Thursday, May 22, 2014

New EU initiative to protect biodiversity and fight wildlife crime

European Commission, MEMO, Brussels, 22 May 2014:

B4Life: United for Biodiversity
  1. Why do we need EU Biodiversity for Life? What is the value-added?
EU Biodiversity for Life (B4Life) marks a change in the way the EU provides support to protect biodiversity in developing countries. In the face of the growing global threats to biodiversity, it provides for more resources, strengthened capacity and better coordination with partners.

B4Life is one of EuropeAid’s new flagship initiatives, designed to encourage broad, cross-sector partnerships to tackle major development challenges. For B4Life, this means addressing the related challenges of protecting biodiversity and building sustainable livelihoods in a green economy.
B4Life thus responds both to the growing threat to global ecosystems, including from land use changes, unsustainable use of natural resources, poaching and wildlife crime, pollution and climate change; and to the need of the poorest communities, over 70% of whom live in rural areas and depend directly on ecosystem services for their subsistence.
  1. What are ecosystem services?
Ecosystem services are the benefits people obtain from the wide variety of ecosystems across the Earth. These include provisioning services such as food and water; regulating services such as climate regulation, climate change mitigation, flood and disease control, pollination, and the maintenance of soil fertility; cultural services such as spiritual, recreational and cultural benefits; and supporting services, such as genetic diversity and habitats, that maintain the conditions for life on Earth.
  1. What sort of activities might be eligible for B4Life funding?
B4Life will include projects with biodiversity as their main objective. This will include, for example, projects to support the sustainable management of protected areas, to develop trade in biodiversity-related products for sustainable livelihoods, to reduce deforestation and degradation of mangroves for the protection of coasts and nursery habitats for fish, and to increase monitoring and information sharing to fight wildlife crime.
  1. Which regions/countries are targeted by the initiative?
In line with the EU’s Agenda for Change (its policy blueprint to target its resources where they are most needed and can be the most effective), B4Life will focus on those developing countries most in need and with the greatest potential, by paying particular attention to Least Developed Countries and countries containing “biodiversity hotspots”, the places where ecosystems and their services are the richest but also the most threatened, like the Congo Basin, Madagascar, the West African forests, Tropical Andes, Mesoamerica, Indian Western Ghats, Kalimantan…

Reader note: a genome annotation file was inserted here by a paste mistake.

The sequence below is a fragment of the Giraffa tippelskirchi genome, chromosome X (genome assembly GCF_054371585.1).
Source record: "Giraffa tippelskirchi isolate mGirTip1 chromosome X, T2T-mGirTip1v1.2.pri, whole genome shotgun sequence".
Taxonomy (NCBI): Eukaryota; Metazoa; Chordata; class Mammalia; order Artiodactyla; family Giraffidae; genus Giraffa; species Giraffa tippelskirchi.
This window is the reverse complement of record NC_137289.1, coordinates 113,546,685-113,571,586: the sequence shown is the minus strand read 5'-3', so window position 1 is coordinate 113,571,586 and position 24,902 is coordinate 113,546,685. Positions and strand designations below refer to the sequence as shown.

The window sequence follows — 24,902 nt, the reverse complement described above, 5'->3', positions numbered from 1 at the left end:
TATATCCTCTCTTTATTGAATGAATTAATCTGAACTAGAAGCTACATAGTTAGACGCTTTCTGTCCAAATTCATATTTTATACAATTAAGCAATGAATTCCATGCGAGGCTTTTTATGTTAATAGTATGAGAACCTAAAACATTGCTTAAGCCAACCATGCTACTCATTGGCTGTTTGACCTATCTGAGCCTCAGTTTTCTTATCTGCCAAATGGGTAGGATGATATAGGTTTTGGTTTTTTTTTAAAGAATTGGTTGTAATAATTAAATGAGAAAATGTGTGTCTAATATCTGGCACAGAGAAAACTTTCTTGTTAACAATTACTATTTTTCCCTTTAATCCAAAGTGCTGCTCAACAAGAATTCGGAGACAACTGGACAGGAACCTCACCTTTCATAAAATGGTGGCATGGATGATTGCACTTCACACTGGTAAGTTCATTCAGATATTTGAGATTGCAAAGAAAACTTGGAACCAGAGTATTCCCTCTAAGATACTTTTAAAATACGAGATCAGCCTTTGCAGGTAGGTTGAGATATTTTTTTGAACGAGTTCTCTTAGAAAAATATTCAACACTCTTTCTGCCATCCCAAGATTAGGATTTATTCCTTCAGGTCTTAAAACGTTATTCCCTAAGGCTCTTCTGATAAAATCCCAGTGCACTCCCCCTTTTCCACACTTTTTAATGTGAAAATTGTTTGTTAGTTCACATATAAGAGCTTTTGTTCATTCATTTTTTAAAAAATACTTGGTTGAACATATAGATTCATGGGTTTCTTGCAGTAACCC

1. What is the timeframe of the initiative?
B4Life will run for the current EU financial period, 2014-2020. During this period, there will be regular calls for project proposals according to the needs identified.
  1. How will it work?
A “B4Life Facility” will be created to manage and coordinate delivery of the initiative. The Facility will provide technical support, enhance communication and coordination towards achieving international biodiversity targets and coherence, promote knowledge exchange for partners and beneficiaries, and enhance the visibility and coherence of the EU biodiversity-related interventions.
  1. What is the ‘Wildlife Crisis Window’?
The wildlife crisis window is a contribution to addressing the wildlife poaching and trafficking crisis throughout the entire chain of wildlife consumption.
The challenge of wild life trafficking is huge and has recently experienced a dramatic acceleration. Illegal wildlife trade of endangered species has a major impact on biodiversity and represents a real threat to national security of many countries, and especially in Africa. Unprecedented poaching levels and sophisticated smuggling capabilities are indicative of organised criminal activity, severely compromising the security of entire communities.
The B4Life wildlife crisis window will scale-up the means allocated to tackle this issue, while addressing both supply- and demand-side, at local, national, regional and international levels. This will include increased protection of priority areas, monitoring and investigation measures and support to organisations specialised in the fight against international trafficking of endangered species.


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